Tour de Pologne: Mohoric claims stunning long-range breakaway victory

Road Cycling

Victory from a solo breakaway of 57 kilometres is a rare occurrence in professional cycling, but 24-year-old Matej Mohoric (Bahrain-Merida) proved up to the task in the finale stage 7 of the Tour de Pologne.

The former under-23 and junior world champion powered away with well over a third of Friday’s hilly stage remaining to claim his first win since sealing the overall title at the Deutschland Tour last year.

The lone triumph at the Tour de Pologne is a memorable moment for Mohoric after a lackluster season. He completed the Tour de France last month but was not able to claim a stage win to add to his previous breakaway Grand Tour victories at the Vuelta a España in 2017 and Giro d’Italia in 2018.

Pologne has put him back on the right track. It also represents another success in what is his growing collection of breakaway wins from long-distance attacks.

“Usually, when I win it’s from a long way out,” Mohoric said. “In the Vuelta, I was only soloing from the break with 10 kilometres to go, but in the Giro [where he beat fellow breakaway Nico Denz] it was 30km to go. In the World Championships when I won for a second time, it was from 40 or 45km to go.

“This is a tactic I know I can do, I’m not so good in short efforts, but I can hold quite a bit of power for a very long time.”

Mohoric pointed out that he had not aimed to ride solo for the whole of the 57 kilometres after taking off from the day’s early break of 14 riders.

“I didn’t aim to stay away so long to the finishing line like that; it was more that I was struggling with the pace that the climbers were putting in on the steep climbs in that first big break,” he said. 

“Also, the speed in the breakaway was not high enough to stay away, and there were two GC guys in the move. The gap between us and the main peloton was not huge, either.

“I wanted to see if the strong guys would come across from behind and then we’d stay away together. But in the end, nobody came across, and I managed to stay away in any case.”

Already briefly on the attack late on stage 5 before he was swept up by the bunch, Mohoric said that he only started to believe he might be able to stay away this time in Bukowina with about 20 kilometres to go.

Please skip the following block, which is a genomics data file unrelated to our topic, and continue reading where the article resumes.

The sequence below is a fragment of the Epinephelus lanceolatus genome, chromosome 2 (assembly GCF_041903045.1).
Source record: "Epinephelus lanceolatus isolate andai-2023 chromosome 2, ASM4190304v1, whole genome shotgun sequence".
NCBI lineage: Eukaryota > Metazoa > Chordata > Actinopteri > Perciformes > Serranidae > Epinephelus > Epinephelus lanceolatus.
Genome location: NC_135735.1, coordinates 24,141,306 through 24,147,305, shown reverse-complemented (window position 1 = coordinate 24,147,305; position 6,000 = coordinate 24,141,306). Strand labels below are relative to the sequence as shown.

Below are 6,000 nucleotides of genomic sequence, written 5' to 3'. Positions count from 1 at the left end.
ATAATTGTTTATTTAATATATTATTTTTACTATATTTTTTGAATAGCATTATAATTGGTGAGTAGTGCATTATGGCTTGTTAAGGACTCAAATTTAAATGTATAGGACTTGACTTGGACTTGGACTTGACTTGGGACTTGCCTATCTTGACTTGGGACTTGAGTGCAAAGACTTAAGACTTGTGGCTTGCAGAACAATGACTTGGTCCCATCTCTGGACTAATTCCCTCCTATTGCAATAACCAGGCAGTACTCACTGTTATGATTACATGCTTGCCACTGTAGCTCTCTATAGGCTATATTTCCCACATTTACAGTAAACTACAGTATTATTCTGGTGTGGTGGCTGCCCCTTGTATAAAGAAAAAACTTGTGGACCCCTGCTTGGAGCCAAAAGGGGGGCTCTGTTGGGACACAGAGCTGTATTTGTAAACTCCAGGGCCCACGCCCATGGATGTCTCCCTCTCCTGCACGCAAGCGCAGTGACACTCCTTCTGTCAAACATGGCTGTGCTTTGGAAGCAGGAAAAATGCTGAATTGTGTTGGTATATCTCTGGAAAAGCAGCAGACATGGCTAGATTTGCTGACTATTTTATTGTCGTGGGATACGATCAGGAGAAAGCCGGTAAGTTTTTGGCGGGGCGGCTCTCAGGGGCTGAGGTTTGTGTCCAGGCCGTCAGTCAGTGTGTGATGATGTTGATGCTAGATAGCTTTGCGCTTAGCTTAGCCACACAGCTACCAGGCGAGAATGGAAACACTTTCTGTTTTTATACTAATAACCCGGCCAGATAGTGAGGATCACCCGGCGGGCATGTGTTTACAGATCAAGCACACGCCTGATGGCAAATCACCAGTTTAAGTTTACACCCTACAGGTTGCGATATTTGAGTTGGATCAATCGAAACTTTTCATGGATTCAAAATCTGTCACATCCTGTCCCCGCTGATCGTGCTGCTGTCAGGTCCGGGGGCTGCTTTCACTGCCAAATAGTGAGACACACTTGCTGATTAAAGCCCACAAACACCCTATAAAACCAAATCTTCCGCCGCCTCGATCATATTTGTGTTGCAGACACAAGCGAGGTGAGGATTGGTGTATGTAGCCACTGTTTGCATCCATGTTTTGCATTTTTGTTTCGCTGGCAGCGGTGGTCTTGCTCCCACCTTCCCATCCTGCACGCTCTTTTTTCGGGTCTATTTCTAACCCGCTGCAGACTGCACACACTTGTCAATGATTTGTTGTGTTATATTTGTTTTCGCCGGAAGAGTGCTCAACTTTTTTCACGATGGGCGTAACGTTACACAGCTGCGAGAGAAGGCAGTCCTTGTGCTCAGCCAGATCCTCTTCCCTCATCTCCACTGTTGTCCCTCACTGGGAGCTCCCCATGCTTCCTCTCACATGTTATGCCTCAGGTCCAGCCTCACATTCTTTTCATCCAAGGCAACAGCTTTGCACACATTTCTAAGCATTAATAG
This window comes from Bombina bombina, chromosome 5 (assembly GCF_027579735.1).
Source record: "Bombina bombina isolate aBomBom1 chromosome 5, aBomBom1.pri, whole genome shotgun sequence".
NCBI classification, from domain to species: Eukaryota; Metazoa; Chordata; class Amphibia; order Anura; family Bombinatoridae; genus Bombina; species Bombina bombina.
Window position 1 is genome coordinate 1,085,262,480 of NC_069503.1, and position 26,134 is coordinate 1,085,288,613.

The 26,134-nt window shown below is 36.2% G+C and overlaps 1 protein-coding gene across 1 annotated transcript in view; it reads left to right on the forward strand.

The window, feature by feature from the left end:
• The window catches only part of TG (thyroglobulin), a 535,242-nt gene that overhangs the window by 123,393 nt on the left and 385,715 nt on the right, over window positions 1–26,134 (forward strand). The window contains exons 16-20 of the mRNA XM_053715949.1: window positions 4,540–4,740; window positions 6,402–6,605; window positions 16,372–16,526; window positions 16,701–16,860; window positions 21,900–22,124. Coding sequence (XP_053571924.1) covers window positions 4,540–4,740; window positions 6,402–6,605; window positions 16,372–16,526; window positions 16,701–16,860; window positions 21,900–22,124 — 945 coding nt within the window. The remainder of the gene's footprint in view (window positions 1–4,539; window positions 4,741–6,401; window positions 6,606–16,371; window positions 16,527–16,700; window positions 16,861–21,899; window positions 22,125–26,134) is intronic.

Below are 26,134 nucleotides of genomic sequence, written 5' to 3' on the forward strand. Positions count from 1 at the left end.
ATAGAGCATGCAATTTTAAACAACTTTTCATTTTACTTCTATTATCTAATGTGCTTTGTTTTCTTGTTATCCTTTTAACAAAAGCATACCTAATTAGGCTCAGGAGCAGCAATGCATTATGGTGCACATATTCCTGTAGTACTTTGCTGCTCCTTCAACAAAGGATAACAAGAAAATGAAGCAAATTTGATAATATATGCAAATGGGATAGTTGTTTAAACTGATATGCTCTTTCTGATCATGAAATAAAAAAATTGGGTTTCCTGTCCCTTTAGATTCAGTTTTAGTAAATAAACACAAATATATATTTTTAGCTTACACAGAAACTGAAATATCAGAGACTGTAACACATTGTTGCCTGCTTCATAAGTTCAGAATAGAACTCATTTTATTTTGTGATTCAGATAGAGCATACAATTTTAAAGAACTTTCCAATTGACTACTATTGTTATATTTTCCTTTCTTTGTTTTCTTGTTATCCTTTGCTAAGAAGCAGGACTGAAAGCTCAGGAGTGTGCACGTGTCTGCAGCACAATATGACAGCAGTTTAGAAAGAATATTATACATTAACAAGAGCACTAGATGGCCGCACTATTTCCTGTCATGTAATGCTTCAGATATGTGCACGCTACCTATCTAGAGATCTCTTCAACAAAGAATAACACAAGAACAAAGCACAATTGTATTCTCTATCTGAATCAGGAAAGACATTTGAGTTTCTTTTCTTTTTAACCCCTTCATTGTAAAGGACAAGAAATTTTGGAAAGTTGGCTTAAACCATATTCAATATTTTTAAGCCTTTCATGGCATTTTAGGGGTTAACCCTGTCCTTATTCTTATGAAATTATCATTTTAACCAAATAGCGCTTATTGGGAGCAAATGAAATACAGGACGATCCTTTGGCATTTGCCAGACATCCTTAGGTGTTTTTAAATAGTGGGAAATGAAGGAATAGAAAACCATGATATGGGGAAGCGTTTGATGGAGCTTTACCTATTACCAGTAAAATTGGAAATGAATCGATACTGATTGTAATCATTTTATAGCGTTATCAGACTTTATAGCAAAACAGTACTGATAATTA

“When I started the two uncategorized climbs I knew there was a chance to stay away because I still had something left in the tank,” he said. “I was hoping that the guys in the chasing group would start to calculate and play games.”

Mohoric’s original goal had been to go for the GC in Pologne. On stage 6, however, he decided to drop out of the overall battle when he realised that he was not going to be able to crack the top five placings. 

“I was running fifth on GC before stage 6, and on that day when Jumbo-Visma launched a second attack, I was in a perfect position. But then I started to struggle a bit,” he said.

“I was looking around at the faces of the other riders that were doing GC, and I saw five or ten of them were really going well. So I said to myself ‘ah, I can’t do this anymore, it’s not worth it to go for sixth place [on GC]. I will go all out for the stage tomorrow [Friday].'”

After his spectacular stage victory in Pologne, Mohoric has no intention of returning to defend his title at the BinckBank Tour. He will instead race the GP Plouay, and the two WorldTour races in Quebec and Montreal

“I’m going on holiday, cos I’ve done the Tour de France and I’m really tired, so I’m looking forward to some time on the beach,” he said with a grin.

“I have a goal to be good in Canada, I will also do Plouay [September 1st] before that, but I probably won’t be that strong. Then after Canada, it’s on to the World Championships.”

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